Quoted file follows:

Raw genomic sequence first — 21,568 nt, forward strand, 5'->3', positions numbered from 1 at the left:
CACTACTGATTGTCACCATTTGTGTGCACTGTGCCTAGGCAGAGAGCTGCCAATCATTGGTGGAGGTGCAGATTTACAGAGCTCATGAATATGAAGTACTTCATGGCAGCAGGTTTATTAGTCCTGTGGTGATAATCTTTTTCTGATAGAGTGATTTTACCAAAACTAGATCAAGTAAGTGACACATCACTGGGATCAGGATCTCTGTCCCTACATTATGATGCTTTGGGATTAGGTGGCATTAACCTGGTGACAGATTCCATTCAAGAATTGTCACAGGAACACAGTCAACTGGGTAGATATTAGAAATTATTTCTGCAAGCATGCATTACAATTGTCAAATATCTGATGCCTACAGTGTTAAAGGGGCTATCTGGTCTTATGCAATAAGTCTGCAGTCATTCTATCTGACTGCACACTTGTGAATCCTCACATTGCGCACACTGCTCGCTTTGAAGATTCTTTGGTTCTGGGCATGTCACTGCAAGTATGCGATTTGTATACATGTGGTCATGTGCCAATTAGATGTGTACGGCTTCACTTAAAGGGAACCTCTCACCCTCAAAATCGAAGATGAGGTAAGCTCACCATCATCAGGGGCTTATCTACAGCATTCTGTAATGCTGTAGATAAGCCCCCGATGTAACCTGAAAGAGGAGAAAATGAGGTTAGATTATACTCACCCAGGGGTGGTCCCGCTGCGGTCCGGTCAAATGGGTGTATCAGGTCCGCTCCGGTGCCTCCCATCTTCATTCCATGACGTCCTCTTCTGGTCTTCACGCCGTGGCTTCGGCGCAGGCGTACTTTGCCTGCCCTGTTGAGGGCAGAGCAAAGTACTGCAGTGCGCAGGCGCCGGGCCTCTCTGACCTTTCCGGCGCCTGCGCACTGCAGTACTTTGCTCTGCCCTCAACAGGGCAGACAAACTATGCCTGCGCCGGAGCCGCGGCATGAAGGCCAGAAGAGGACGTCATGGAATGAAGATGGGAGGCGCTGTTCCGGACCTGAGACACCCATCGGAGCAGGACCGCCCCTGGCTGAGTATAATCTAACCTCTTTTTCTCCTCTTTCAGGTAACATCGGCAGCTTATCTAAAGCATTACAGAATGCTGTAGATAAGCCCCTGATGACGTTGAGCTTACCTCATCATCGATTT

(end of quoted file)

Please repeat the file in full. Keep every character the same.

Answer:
Raw genomic sequence first — 21,568 nt, forward strand, 5'->3', positions numbered from 1 at the left:
CACTACTGATTGTCACCATTTGTGTGCACTGTGCCTAGGCAGAGAGCTGCCAATCATTGGTGGAGGTGCAGATTTACAGAGCTCATGAATATGAAGTACTTCATGGCAGCAGGTTTATTAGTCCTGTGGTGATAATCTTTTTCTGATAGAGTGATTTTACCAAAACTAGATCAAGTAAGTGACACATCACTGGGATCAGGATCTCTGTCCCTACATTATGATGCTTTGGGATTAGGTGGCATTAACCTGGTGACAGATTCCATTCAAGAATTGTCACAGGAACACAGTCAACTGGGTAGATATTAGAAATTATTTCTGCAAGCATGCATTACAATTGTCAAATATCTGATGCCTACAGTGTTAAAGGGGCTATCTGGTCTTATGCAATAAGTCTGCAGTCATTCTATCTGACTGCACACTTGTGAATCCTCACATTGCGCACACTGCTCGCTTTGAAGATTCTTTGGTTCTGGGCATGTCACTGCAAGTATGCGATTTGTATACATGTGGTCATGTGCCAATTAGATGTGTACGGCTTCACTTAAAGGGAACCTCTCACCCTCAAAATCGAAGATGAGGTAAGCTCACCATCATCAGGGGCTTATCTACAGCATTCTGTAATGCTGTAGATAAGCCCCCGATGTAACCTGAAAGAGGAGAAAATGAGGTTAGATTATACTCACCCAGGGGTGGTCCCGCTGCGGTCCGGTCAAATGGGTGTATCAGGTCCGCTCCGGTGCCTCCCATCTTCATTCCATGACGTCCTCTTCTGGTCTTCACGCCGTGGCTTCGGCGCAGGCGTACTTTGCCTGCCCTGTTGAGGGCAGAGCAAAGTACTGCAGTGCGCAGGCGCCGGGCCTCTCTGACCTTTCCGGCGCCTGCGCACTGCAGTACTTTGCTCTGCCCTCAACAGGGCAGACAAACTATGCCTGCGCCGGAGCCGCGGCATGAAGGCCAGAAGAGGACGTCATGGAATGAAGATGGGAGGCGCTGTTCCGGACCTGAGACACCCATCGGAGCAGGACCGCCCCTGGCTGAGTATAATCTAACCTCTTTTTCTCCTCTTTCAGGTAACATCGGCAGCTTATCTAAAGCATTACAGAATGCTGTAGATAAGCCCCTGATGACGTTGAGCTTACCTCATCATCGATTT